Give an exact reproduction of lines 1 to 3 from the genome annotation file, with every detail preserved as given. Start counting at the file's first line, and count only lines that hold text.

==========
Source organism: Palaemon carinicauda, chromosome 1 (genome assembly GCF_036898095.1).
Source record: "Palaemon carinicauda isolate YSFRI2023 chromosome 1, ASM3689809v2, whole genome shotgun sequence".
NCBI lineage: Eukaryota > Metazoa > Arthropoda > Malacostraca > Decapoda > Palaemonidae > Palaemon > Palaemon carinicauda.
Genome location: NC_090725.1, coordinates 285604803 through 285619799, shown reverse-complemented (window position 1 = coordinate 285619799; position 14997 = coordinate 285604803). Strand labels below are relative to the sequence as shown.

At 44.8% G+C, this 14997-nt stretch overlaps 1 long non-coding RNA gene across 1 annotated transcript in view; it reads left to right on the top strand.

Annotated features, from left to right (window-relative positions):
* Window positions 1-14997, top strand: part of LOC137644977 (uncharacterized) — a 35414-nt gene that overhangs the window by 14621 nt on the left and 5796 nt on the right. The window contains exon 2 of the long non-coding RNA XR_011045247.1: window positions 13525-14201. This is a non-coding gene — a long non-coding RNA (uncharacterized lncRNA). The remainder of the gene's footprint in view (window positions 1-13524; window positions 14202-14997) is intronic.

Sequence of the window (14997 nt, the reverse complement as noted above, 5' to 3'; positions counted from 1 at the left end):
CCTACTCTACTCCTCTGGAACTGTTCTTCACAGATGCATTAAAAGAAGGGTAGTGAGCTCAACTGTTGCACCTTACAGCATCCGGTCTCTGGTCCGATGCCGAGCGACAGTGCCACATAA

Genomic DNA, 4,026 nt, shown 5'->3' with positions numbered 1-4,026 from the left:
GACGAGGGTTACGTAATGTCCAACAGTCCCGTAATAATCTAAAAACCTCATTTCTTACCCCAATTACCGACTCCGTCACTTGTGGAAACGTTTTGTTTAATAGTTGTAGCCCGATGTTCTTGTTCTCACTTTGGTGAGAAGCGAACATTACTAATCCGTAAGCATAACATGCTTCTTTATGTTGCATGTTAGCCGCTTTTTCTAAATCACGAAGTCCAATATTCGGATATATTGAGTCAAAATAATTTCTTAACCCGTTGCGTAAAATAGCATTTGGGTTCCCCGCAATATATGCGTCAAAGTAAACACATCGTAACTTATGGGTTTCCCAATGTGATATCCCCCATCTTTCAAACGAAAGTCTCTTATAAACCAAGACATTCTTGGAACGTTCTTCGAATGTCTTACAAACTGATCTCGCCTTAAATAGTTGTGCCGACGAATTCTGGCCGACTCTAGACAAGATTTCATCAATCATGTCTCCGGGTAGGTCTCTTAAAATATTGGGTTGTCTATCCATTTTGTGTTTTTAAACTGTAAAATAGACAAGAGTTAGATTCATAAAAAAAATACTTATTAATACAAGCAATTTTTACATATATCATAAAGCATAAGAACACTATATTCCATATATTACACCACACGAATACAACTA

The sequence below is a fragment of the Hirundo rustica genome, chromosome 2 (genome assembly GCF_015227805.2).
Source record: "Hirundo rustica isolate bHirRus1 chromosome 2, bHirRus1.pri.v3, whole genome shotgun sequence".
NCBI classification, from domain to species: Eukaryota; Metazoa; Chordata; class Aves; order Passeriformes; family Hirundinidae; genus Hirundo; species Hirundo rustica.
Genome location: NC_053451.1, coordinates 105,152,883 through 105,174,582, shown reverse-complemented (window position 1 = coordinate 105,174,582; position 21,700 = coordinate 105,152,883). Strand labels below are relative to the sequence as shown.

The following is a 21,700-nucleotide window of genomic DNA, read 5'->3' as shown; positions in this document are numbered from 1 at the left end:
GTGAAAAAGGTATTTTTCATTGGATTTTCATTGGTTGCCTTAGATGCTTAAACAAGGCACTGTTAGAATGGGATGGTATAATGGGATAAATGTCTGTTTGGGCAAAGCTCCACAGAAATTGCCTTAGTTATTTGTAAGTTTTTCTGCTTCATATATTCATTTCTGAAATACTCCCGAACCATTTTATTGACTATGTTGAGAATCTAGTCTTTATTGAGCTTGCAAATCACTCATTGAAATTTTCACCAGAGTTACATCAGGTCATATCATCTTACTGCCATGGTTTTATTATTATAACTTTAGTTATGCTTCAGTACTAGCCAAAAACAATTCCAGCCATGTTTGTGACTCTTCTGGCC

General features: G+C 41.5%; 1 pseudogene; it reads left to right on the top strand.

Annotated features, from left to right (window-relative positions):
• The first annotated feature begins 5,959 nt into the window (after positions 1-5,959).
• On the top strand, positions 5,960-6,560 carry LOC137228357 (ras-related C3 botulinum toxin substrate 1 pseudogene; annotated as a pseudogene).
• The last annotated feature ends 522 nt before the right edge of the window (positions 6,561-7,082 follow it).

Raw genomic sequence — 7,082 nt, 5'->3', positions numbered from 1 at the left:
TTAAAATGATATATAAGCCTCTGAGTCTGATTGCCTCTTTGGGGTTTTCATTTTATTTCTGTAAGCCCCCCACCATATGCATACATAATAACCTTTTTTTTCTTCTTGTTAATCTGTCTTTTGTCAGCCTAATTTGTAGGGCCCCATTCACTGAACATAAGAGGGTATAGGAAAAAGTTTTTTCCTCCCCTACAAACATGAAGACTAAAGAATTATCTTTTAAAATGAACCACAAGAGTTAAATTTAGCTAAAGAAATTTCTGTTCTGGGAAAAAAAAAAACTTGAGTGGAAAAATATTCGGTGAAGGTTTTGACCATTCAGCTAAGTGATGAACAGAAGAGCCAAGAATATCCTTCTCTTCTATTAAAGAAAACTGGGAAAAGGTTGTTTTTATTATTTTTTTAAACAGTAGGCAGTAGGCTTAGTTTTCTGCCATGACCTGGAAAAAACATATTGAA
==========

Source organism: Palaemon carinicauda, chromosome 1 (genome assembly GCF_036898095.1).
Source record: "Palaemon carinicauda isolate YSFRI2023 chromosome 1, ASM3689809v2, whole genome shotgun sequence".
NCBI lineage: Eukaryota > Metazoa > Arthropoda > Malacostraca > Decapoda > Palaemonidae > Palaemon > Palaemon carinicauda.